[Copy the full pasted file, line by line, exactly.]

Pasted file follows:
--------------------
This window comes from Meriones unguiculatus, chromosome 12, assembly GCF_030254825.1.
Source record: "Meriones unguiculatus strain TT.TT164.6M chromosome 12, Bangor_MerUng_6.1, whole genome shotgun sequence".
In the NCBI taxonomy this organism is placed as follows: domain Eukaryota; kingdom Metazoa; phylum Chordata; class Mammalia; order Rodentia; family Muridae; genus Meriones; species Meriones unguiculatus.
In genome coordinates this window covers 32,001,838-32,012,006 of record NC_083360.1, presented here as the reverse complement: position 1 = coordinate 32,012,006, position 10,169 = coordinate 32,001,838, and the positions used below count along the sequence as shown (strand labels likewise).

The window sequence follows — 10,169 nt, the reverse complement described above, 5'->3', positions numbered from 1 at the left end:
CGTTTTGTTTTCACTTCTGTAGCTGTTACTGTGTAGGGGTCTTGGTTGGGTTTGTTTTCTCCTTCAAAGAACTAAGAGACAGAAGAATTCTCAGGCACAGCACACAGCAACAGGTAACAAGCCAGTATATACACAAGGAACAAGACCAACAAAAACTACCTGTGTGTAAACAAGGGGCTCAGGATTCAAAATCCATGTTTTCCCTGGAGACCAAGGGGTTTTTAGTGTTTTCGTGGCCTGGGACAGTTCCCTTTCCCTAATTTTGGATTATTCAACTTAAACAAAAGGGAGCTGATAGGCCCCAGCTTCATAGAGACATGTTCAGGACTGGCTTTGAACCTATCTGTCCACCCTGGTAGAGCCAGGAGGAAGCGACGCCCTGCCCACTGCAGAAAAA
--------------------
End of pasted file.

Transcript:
This window comes from Meriones unguiculatus, chromosome 12, assembly GCF_030254825.1.
Source record: "Meriones unguiculatus strain TT.TT164.6M chromosome 12, Bangor_MerUng_6.1, whole genome shotgun sequence".
In the NCBI taxonomy this organism is placed as follows: domain Eukaryota; kingdom Metazoa; phylum Chordata; class Mammalia; order Rodentia; family Muridae; genus Meriones; species Meriones unguiculatus.
In genome coordinates this window covers 32,001,838-32,012,006 of record NC_083360.1, presented here as the reverse complement: position 1 = coordinate 32,012,006, position 10,169 = coordinate 32,001,838, and the positions used below count along the sequence as shown (strand labels likewise).

The window sequence follows — 10,169 nt, the reverse complement described above, 5'->3', positions numbered from 1 at the left end:
CGTTTTGTTTTCACTTCTGTAGCTGTTACTGTGTAGGGGTCTTGGTTGGGTTTGTTTTCTCCTTCAAAGAACTAAGAGACAGAAGAATTCTCAGGCACAGCACACAGCAACAGGTAACAAGCCAGTATATACACAAGGAACAAGACCAACAAAAACTACCTGTGTGTAAACAAGGGGCTCAGGATTCAAAATCCATGTTTTCCCTGGAGACCAAGGGGTTTTTAGTGTTTTCGTGGCCTGGGACAGTTCCCTTTCCCTAATTTTGGATTATTCAACTTAAACAAAAGGGAGCTGATAGGCCCCAGCTTCATAGAGACATGTTCAGGACTGGCTTTGAACCTATCTGTCCACCCTGGTAGAGCCAGGAGGAAGCGACGCCCTGCCCACTGCAGAAAAA